VANCOUVER — The Indigenous Voices Awards are building on their inaugural success as a launching pad for Indigenous literary talent with a fresh crop of finalists, an organizer says.
Tanya Tagaq and Joshua Whitehead are among the 17 rising Indigenous writers who have been shortlisted for the second annual IVAs.
Tagaq’s “Split Tooth” (Viking Canada) and Whitehead’s “Jonny Appleseed” (Arsenal Pulp Press) are nominated alongside Lindsay Nixon’s “nitisanak” (Metonymy Press) for the prize for English-language published prose.
Other finalists are vying for prizes recognizing both published and unpublished works in a range of languages, genres and media.
Winners in each of the seven categories will receive $2,000, for a grand total of $14,000 to be awarded at a Vancouver gala on June 4.
The IVAs were established in 2017 with the support of a more than $140,000 fundraising campaign launched in response to the online furor over an editorial in Write magazine proposing there be a Canadian literary prize for cultural appropriation.
Sam McKegney, a co-chair on the board of the IVAs, said from the ashes of controversy, the awards have emerged as a platform to amplify the voices of Indigenous writers across Canada’s literary landscape.
“These are authors who are not reacting and responding. They’re not speaking back to settler-colonialism,” McKegney said in a phone interview.
“These are artists speaking with their own communities, speaking with their own families, and truly bringing forth their art in a way that is building up rather than cutting down.”
McKegney acknowledged that the IVAs, whose funds are now held by the Ontario Arts Foundation, have tightened their prize budget with an eye towards sustainability after doling out $25,000 in honours at last year’s inaugural event.
But the size of the cheques will have little bearing on the doors the awards can open for Indigenous creators, who will have opportunities to connect with established writers, literary agents and other cultural tastemakers, said McKegney.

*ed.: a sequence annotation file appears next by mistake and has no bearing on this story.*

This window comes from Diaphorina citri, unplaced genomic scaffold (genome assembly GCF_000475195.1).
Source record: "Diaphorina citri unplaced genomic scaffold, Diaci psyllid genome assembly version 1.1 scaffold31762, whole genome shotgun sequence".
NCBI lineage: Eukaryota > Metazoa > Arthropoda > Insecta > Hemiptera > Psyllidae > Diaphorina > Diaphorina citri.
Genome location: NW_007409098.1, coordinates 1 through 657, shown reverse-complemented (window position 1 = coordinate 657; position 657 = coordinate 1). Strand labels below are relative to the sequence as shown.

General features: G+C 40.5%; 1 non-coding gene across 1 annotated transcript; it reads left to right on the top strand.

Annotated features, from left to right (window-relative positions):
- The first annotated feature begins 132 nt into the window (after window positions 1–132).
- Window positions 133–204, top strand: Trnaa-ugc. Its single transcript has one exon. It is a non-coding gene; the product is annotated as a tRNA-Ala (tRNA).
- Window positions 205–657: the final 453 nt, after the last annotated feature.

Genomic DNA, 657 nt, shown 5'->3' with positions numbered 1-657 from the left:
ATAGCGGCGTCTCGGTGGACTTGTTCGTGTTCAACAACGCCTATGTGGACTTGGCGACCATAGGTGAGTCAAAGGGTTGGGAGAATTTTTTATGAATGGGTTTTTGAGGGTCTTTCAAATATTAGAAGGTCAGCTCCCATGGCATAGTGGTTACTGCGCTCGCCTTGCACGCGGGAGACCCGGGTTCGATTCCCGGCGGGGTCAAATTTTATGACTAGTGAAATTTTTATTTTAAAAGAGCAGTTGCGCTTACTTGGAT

“What we’re seeking is opportunities for people to have their voices heard,” he said. “Part of the strength of the prizes thus far has been to create community among Indigenous writers.”
For some finalists, an IVAs nod can be a first step on the path to publication, he said.
As an example, McKegney pointed to one of last year’s unpublished winners, Smokii Sumac, whose debut collection, “You are Enough: Love Poems for the End of the World” (Kegedonce Press) has been shortlisted for English-language published poetry. Rounding out the category are Wanda John-Kehewin’s “Seven Sacred Truths” (Talonbooks) and Jules Koostachin’s “Unearthing Secrets, Gathering Truths” (Kegedonce Press).
Finalists for published works in French are Josephine Bacon’s “Uiesh, Quelque Part” (Memoire d’encrier) and Pierrot Ross-Tremblay’s “Nipimanitu _ L’esprit de l’eau” (Prise de parole).
Francine Merasty’s “Iskotew Iskwew” is the sole contender for this year’s prize for works in an Indigenous language.
The IVAs also highlight non-traditional types of storytelling with a category for works in an alternative format, which this year includes Mich Cota’s opera “Wasakozi” and the graphic novel “Surviving the City” (HighWater Press) by Tasha Spillett with illustrations by Natasha Donovan.
The three shortlisted works of unpublished prose in English include a selection from “Teenage Asylums” by Francine Cunningham, Brittany Johnson’s “Transit” and Blair Yoxall’s “Little Bull.”
For unpublished poetry in English, the finalists are Elaine McArthur’s “Brush of a Bustle,” Autumn Schnell’s “FemmNDN Commandments” and “My Ghosts Roam this Land” and other poems by Craig Commanda.
This year’s short list was selected by jurors Jordan Abel, Jeannette Armstrong, Joanne Arnott, Warren Cariou, Margery Fee, Gabrielle L’Hirondelle Hill, Francis Langevin and Jean Sioui.